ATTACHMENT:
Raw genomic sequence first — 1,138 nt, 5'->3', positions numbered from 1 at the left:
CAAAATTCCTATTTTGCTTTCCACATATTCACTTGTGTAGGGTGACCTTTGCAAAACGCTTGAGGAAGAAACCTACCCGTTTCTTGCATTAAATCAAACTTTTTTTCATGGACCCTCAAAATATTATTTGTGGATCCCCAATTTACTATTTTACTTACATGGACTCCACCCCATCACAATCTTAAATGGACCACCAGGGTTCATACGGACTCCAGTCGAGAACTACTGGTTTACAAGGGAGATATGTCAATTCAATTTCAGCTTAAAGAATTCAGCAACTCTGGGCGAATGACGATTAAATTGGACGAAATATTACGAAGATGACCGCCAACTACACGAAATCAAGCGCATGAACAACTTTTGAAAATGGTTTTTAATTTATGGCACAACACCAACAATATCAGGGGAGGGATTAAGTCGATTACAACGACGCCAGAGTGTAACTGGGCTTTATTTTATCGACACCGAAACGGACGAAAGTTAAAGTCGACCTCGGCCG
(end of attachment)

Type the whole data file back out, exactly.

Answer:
Raw genomic sequence first — 1,138 nt, 5'->3', positions numbered from 1 at the left:
CAAAATTCCTATTTTGCTTTCCACATATTCACTTGTGTAGGGTGACCTTTGCAAAACGCTTGAGGAAGAAACCTACCCGTTTCTTGCATTAAATCAAACTTTTTTTCATGGACCCTCAAAATATTATTTGTGGATCCCCAATTTACTATTTTACTTACATGGACTCCACCCCATCACAATCTTAAATGGACCACCAGGGTTCATACGGACTCCAGTCGAGAACTACTGGTTTACAAGGGAGATATGTCAATTCAATTTCAGCTTAAAGAATTCAGCAACTCTGGGCGAATGACGATTAAATTGGACGAAATATTACGAAGATGACCGCCAACTACACGAAATCAAGCGCATGAACAACTTTTGAAAATGGTTTTTAATTTATGGCACAACACCAACAATATCAGGGGAGGGATTAAGTCGATTACAACGACGCCAGAGTGTAACTGGGCTTTATTTTATCGACACCGAAACGGACGAAAGTTAAAGTCGACCTCGGCCG